Whether you are designing a traction motor for an electric vehicle, wind power generator, transformer, or pump, your product is only as good as the magnetic materials that you employ.  

For optimal design, you need databases that list the magnetic properties of various grades offered by diverse manufacturers. Such databases can help you to rank them. By selecting the best possible magnetic material, you can gain a competitive edge. MagWeb offers two databases that can give you such a competitive edge:

Steels Database SMAG : Magnetic Properties of all Soft Magnetic Materials (e.g Electrical Steels, Carbon Steels, Stainless Steels etc.) 

Magnets Database PMAG – Magnetic Properties of all Hard Magnetic Materials  (Permanent Magnet Materials, e.g. Neodymium, Samarium Cobalt, Ferrite etc.)

STEELS DATABASE SMAG (Version 6, Released on 1 Aug. 2020)

  • Lists magnetic properties of Grades produced by all manufacturers worldwide
  • More than 3000 Digital B(H) and Core Loss Curves   
  • New B(H) Data Smoother (for fast convergent solutions)
  • New B(H) Data Extrapolator (for robust over-fluxed designs)
  • Accurate, evenly spaced B(H)/Core Loss Data (< 2% away from measured data) 
  • Saturation Flux Density Js for more than 1000 materials 
  • Each Grade’s Data in a Single Excel File


  • Description of 11 categories of soft magnetic materials
  • Discover superior grade of Electrical Steel that best suits your needs 
  • Magnetic Properties of bulk steels such as
    • 143 Carbon Steels    
    •  49 Stainless Steels  


  • Lists all Soft Magnetic Materials produced by various manufacturers worldwide
  • Lists frequencies at which data is available
  • Lists Saturation Flux Density of each Grade
  • Searchable by manufacturer, Grade

DIGEST and INDEX files:

  • Lists Source of Data, Composition, Resistivity, Density, Thermal Conductivity  etc


Version 6 resolves two outstanding issues – roughness in data and Approach to Saturation.

B(H) data smoother –   The measured B(H) data can be rough due to noise introduced during measurement, digitization, overheating etc. Roughness in B(H) data slows any  magnetic field solver. If B(H) data is too rough, solution may not converge .  Smooth B(H) data is thus essential for fast convergent solutions.   Roughness occurs only at some data points, but typical B(H) will not show it. It can be revealed only by plotting B'(H) slope permeability curve.

MagWeb recently perfected a proprietary spot-cleaner tool that locates and smooths these rough data points. Version 6 furnishes spot-cleaned raw measured data to ensure faster convergent solutions. Magweb can return such spot-cleaned, solution-convergent data free, if you send your raw B(H) data to rao@magweb.us   

B(H) Data Extrapolator – At present, B(H) data is measured only up to 1.8T. But in severe duty, machines may be over-fluxed, i.e., operate far beyond measured data – close to saturation flux density Js.  Then the flux will leak from designated paths unknowingly into neighboring structures, causing them to overheat.  

But existing field simulators do not input Js  so they extrapolate ‘blind’ [1]. Over-fluxed machines therefore face the century-old problem of Approach to Saturation. Several fertile minds have proposed different approaches over past century. But none of them can estimate Js accurately when the data is too far from it.  Magweb recently developed a model, called Generalized Frohlich Model (GFM), that extracts Js from spot-cleaned measured data.  Version 6 uses GFM to accurately extrapolate all data to saturation. Using such data will result in machines that will perform better in severe duty.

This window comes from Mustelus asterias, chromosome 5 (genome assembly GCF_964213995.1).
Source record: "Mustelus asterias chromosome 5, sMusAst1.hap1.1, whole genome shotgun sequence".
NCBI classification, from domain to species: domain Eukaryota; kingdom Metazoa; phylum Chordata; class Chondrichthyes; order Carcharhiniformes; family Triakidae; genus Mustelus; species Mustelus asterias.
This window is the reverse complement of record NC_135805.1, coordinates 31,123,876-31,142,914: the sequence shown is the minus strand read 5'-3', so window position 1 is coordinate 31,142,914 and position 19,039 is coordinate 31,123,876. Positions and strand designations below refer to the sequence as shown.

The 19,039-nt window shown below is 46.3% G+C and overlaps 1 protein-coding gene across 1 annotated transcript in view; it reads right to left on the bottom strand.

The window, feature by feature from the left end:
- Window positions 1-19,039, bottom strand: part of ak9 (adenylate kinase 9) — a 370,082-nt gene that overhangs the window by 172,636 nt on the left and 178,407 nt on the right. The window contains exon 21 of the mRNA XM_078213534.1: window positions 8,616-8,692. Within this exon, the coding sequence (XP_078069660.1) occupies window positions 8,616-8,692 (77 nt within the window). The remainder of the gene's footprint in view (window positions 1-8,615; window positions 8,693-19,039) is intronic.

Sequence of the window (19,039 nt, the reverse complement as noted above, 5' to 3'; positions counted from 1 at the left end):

[1] Liu, L., How the B-H curve affects a magnetic analysis (and how to improve it) , Nov. 2019 , comsol.com,  https://www.comsol.com/blogs/how-the-b-h-curve-affects-a-magnetic-analysis-and-how-to-improve-it/

[2] Rao,,D. K., et al. Effective use of magnetization data in the design of machines with overfluxed regions, IEEE Trans. Magnetics   Vol. 51, No. 7,  July 2015.  pp 6100709.

[3] G.F.T Widger, “Representation of magnetization curves over extensive range by rational-fraction approximations, Proc. Electrical Engineers, Jan. 1969,  pp. 156-160.

[4] Kameari, J., FEM Computation of magnetic fields in Anisotropic magnetic materials, IEEJ Trans. Vol. 126, No.2, 2006 [1] Fujiwara, K., A proposal of finite element analysis considering two-dimensional properties, IEEE Trans Magnetics Vol. 38, No. 2, Mar 2002.


[1] Umenei, A.E., Melikhov,Y., Jiles, D.C., Models for extrapolation of magnetization data on magnetic cores to high fields, IEEE Trans. Magnetics, Vol. 47, No. 12, Dec. 2011, pp. 4707-4711.

[2] Rao,,D. K., et al. Effective use of magnetization data in the design of machines with overfluxed regions, IEEE Trans. Magnetics, Vol. 51, No. 7,  July 2015.  pp 6100709.

[3] Chai, S.H., et al. Extrapolating B-H Curve data using common electrical steel characteristics for high magnetic saturation applications, J. Magnetics, Vol. 20, No. 3, p. 258-264. Sept. 2015. https://hanyang.elsevierpure.com/en/publications/extrapolating-bh-curve-data-using-common-electrical-steel-charact

[4] Jastrzebski, R., Chwastek, K., Analytical expressions for magnetization curves, 2017 Progress in Applied Electrical Engineering, 2017 https://ieeexplore.ieee.org/document/8009019.

[5] Subbiah, A., Laldin, O., Cubic extrapolation of steel magnetization curves for highly saturated electric machines, IEEE Trans. Energy Conversion, Vol. 32, No. 4, Dec. 2017, pp. 1624-1625.